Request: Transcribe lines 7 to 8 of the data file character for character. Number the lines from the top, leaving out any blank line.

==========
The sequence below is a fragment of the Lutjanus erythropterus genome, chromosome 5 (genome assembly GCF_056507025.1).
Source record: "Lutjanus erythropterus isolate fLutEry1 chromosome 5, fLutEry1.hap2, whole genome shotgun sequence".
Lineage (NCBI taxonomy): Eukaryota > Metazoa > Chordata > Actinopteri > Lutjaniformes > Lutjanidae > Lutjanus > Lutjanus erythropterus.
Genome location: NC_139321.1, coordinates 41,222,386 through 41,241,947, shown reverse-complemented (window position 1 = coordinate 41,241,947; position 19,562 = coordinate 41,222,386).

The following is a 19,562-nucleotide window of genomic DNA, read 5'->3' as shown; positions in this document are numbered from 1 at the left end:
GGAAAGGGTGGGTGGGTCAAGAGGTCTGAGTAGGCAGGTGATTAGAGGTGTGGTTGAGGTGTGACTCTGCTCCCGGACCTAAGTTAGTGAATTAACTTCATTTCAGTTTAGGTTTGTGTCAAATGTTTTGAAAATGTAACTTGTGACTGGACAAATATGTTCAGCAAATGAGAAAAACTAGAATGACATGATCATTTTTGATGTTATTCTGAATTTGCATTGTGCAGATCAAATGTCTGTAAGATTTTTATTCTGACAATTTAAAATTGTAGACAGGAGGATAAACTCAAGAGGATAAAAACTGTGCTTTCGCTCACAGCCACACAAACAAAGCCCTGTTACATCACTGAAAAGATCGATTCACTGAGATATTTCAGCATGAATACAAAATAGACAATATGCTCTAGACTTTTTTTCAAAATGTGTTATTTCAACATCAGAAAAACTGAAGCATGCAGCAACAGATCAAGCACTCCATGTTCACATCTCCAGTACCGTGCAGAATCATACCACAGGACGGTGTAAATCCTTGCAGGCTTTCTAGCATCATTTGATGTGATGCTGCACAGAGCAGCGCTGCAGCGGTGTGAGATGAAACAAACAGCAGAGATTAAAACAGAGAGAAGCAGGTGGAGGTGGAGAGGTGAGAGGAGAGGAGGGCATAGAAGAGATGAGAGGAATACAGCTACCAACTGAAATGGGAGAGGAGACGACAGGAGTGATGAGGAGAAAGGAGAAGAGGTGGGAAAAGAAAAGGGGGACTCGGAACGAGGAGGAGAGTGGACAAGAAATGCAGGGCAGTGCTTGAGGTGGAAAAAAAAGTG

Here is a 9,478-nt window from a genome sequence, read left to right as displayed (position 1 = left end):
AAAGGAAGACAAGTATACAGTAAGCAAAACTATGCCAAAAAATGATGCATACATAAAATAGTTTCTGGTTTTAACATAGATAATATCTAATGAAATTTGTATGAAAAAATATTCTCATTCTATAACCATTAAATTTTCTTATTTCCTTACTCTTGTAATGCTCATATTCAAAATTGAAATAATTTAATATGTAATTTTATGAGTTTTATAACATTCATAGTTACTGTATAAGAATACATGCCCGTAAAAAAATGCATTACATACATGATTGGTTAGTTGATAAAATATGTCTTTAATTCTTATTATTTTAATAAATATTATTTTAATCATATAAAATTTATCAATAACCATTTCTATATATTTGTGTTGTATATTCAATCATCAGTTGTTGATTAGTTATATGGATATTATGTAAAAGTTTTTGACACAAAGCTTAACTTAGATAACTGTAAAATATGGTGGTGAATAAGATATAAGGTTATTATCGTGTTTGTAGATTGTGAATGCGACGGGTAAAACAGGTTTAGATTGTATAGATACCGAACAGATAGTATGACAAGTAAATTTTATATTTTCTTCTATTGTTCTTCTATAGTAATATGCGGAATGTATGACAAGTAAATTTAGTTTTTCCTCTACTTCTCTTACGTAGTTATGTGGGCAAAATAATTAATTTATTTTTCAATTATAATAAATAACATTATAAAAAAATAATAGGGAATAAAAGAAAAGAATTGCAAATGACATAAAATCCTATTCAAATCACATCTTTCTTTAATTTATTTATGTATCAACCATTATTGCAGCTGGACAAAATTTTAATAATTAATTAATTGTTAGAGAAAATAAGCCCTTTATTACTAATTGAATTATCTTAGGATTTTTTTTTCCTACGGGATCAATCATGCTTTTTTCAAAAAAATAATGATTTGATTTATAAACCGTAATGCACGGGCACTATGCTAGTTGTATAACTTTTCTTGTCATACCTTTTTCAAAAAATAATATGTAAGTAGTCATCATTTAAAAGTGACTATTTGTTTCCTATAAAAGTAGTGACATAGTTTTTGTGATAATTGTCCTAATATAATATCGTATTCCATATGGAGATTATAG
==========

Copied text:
Here is a 9,478-nt window from a genome sequence, read left to right as displayed (position 1 = left end):
AAAGGAAGACAAGTATACAGTAAGCAAAACTATGCCAAAAAATGATGCATACATAAAATAGTTTCTGGTTTTAACATAGATAATATCTAATGAAATTTGTATGAAAAAATATTCTCATTCTATAACCATTAAATTTTCTTATTTCCTTACTCTTGTAATGCTCATATTCAAAATTGAAATAATTTAATATGTAATTTTATGAGTTTTATAACATTCATAGTTACTGTATAAGAATACATGCCCGTAAAAAAATGCATTACATACATGATTGGTTAGTTGATAAAATATGTCTTTAATTCTTATTATTTTAATAAATATTATTTTAATCATATAAAATTTATCAATAACCATTTCTATATATTTGTGTTGTATATTCAATCATCAGTTGTTGATTAGTTATATGGATATTATGTAAAAGTTTTTGACACAAAGCTTAACTTAGATAACTGTAAAATATGGTGGTGAATAAGATATAAGGTTATTATCGTGTTTGTAGATTGTGAATGCGACGGGTAAAACAGGTTTAGATTGTATAGATACCGAACAGATAGTATGACAAGTAAATTTTATATTTTCTTCTATTGTTCTTCTATAGTAATATGCGGAATGTATGACAAGTAAATTTAGTTTTTCCTCTACTTCTCTTACGTAGTTATGTGGGCAAAATAATTAATTTATTTTTCAATTATAATAAATAACATTATAAAAAAATAATAGGGAATAAAAGAAAAGAATTGCAAATGACATAAAATCCTATTCAAATCACATCTTTCTTTAATTTATTTATGTATCAACCATTATTGCAGCTGGACAAAATTTTAATAATTAATTAATTGTTAGAGAAAATAAGCCCTTTATTACTAATTGAATTATCTTAGGATTTTTTTTTCCTACGGGATCAATCATGCTTTTTTCAAAAAAATAATGATTTGATTTATAAACCGTAATGCACGGGCACTATGCTAGTTGTATAACTTTTCTTGTCATACCTTTTTCAAAAAATAATATGTAAGTAGTCATCATTTAAAAGTGACTATTTGTTTCCTATAAAAGTAGTGACATAGTTTTTGTGATAATTGTCCTAATATAATATCGTATTCCATATGGAGATTATAG